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This podcast is about the expression "to join in". If I join in some activity, I take part in it, or become involved in it with other people. Here are some examples:
Note that we can say "join in (something)" like "join in a game" or "join in a discussion". Or we can just say "join in", if it is obvious what activity we mean.
Here is a Christmas story. In Britain, Christmas is the time of year for pantomimes. The pantomime, or "panto", is a form of theatrical entertainment – it is a sort of play, with music, and often with dancing as well. It is uniquely British – there is nothing quite like it in other countries. Most pantomimes are based on traditional stories – some are fairy stories found all over Europe, such as Cinderella or the Sleeping Beauty. A few are purely English in origin, such as Dick Whittington, the story of a poor boy who rises to become the Lord Mayor of London. Pantomime plots are strong and simple. There are heroes (goodies) such as Cinderella or Aladdin, who are beautiful, young and noble. There are black-hearted villains (baddies) like the wicked witch or the evil pirate chief. There are also several comic parts such as the ugly sisters in Cinderella. It is common for the main goodie to be played by a woman even if the character is male; and for several of the women's parts to be played by men. The script is full of jokes, most of them dreadful, and some of them could not be repeated on a family podcast show such as this one. But the best bit is that the audience are expected to join in. We cheer the goodie. We boo and hiss whenever the baddie appears. We shout advice to the actors – "Look out. He's behind you!" We join in the songs and laugh at the jokes, even the bad ones. The whole family – children, parents, grand-parents – have a wonderful evening.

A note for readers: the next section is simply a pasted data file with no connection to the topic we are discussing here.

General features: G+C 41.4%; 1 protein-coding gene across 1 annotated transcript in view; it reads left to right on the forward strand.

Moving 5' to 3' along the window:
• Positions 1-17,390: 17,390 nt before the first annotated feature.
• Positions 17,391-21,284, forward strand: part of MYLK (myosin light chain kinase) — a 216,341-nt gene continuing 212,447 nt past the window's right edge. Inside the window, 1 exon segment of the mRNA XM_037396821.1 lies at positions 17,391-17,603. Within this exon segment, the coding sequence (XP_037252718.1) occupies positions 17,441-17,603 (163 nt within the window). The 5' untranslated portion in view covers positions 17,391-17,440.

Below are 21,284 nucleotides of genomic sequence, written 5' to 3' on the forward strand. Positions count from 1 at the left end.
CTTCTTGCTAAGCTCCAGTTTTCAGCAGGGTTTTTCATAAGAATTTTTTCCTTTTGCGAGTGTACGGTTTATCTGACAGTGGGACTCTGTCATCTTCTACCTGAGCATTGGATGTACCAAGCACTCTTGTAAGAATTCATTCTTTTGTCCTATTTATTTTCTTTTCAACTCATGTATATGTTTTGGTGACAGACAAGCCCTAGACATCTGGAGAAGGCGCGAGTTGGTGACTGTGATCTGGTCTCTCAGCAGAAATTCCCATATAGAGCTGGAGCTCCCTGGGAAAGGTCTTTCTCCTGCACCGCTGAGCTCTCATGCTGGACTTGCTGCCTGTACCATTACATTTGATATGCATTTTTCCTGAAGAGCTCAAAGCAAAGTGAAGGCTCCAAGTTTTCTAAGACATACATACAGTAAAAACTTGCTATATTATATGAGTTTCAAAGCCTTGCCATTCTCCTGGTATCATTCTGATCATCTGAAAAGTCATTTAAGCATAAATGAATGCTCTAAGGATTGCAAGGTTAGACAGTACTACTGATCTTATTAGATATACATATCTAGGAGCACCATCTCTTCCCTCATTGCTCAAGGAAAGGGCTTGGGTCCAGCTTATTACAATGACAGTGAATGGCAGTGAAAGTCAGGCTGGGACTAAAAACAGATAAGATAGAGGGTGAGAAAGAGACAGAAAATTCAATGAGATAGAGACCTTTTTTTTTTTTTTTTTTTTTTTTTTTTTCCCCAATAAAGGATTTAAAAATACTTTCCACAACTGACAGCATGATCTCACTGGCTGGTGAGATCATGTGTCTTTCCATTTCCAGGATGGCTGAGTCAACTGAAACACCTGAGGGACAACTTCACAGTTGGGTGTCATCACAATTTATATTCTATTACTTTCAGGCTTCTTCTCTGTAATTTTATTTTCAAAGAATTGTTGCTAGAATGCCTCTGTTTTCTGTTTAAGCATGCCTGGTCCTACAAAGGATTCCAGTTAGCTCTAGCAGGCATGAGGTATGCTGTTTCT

Cinderella is on in Birmingham this Christmas. I must get tickets, so that we can all join in the fun.
Источник подкаста: listen-to-english.